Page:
Blue Index is a participatory research project designed to gather feedback about 33 waterscapes throughout Austin. Led by Kevin Jeffery, a graduate student in landscape architecture, Blue Index focuses on … Keep reading
The Texas Advanced Computing Center hosts a series of free summer camps each year high school students. This past summer, TACC introduced Code@TACC Connected, which taught students how to use … Keep reading
Graduate Seminars and Project-Based Courses
Planet Texas 2050 faculty lead graduate classes that are open to master’s and Ph.D.-level students across all schools and departments at UT. These courses delve into concepts and issues central … Keep reading
Austin Metro Listening Tour
Before embarking on research of this scale, graduate students, under the direction of research chair Katherine Lieberknecht, spent several months meeting with city and county officials around central Texas. Their … Keep reading
UT’s first grand challenge brings together researchers from 14 colleges, schools, and units across campus, a number that is expected to grow as more projects are added each year.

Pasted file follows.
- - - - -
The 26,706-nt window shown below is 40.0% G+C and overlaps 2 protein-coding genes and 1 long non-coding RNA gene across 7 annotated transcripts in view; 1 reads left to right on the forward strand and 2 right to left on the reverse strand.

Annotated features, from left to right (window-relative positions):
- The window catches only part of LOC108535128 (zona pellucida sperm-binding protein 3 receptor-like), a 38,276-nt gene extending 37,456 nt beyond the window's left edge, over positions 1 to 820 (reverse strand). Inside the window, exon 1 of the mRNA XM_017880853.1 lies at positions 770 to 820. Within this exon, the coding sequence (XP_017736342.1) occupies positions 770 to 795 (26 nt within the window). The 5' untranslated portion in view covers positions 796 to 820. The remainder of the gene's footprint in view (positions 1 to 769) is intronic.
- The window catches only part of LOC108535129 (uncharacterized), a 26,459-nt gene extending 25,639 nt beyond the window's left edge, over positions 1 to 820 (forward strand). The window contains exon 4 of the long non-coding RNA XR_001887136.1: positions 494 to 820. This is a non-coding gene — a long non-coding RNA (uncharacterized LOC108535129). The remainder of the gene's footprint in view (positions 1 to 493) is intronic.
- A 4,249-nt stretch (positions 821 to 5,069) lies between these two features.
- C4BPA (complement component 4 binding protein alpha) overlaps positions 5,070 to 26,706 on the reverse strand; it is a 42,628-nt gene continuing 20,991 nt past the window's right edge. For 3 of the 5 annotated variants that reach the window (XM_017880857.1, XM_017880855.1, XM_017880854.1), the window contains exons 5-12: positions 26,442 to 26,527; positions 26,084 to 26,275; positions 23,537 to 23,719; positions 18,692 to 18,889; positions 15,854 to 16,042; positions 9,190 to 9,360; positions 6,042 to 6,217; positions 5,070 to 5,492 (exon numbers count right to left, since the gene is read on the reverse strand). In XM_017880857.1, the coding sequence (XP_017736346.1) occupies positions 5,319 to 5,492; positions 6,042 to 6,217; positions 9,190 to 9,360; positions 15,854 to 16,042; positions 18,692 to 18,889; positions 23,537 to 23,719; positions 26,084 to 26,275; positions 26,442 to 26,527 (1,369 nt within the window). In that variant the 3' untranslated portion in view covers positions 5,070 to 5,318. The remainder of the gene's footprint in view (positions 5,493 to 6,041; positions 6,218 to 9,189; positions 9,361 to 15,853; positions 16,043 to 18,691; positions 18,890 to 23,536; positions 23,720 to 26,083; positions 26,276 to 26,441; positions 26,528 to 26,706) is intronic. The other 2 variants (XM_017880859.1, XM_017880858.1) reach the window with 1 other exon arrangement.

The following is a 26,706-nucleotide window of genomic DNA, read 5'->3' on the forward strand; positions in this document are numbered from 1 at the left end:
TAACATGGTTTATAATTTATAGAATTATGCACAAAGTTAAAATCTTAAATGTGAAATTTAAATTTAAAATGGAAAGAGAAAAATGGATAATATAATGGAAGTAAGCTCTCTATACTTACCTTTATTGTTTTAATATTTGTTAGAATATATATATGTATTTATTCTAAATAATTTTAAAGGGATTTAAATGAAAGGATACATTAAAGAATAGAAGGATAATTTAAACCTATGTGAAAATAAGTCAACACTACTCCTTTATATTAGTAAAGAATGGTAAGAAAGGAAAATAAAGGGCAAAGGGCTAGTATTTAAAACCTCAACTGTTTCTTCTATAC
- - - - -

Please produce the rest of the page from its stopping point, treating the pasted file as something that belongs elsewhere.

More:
My research explores Earth surface processes, including climate and hydrologic processes. Much of that focuses on the study of cave deposits, carbonate rocks, and modern aquifers and watersheds.
My background is in English literary studies, and my research focuses on how contemporary literature and visual culture contribute to how we understand and respond to environmental crises.
My research and teaching interests include building and civil information modeling and collaboration and coordination technologies, project management and economics, and construction safety.
I study how ecosystems support cities and the residents living within them. My work focuses on urban water planning, metropolitan-scaled green infrastructure planning, and metropolitan food systems.
I’m a trained groundwater scientist, and I lead an NSF-funded effort to apply artificial intelligence and knowledge-centered computing to solve complex Earth resource problems.
I study the interplay between individuals’ daily lives and the unfolding of larger, historical processes — and on the interdisciplinary research methods necessary to connect the two.
My work focuses on community health outside the traditional health system, especially on inviting people from multiple sectors to contribute to solving local problems with local ideas and resources.
My focus is on environmental geosciences, with an emphasis on soil, water, and managing ecosystem resources to avoid shortages, particularly in arid and semi-arid regions of the U.S.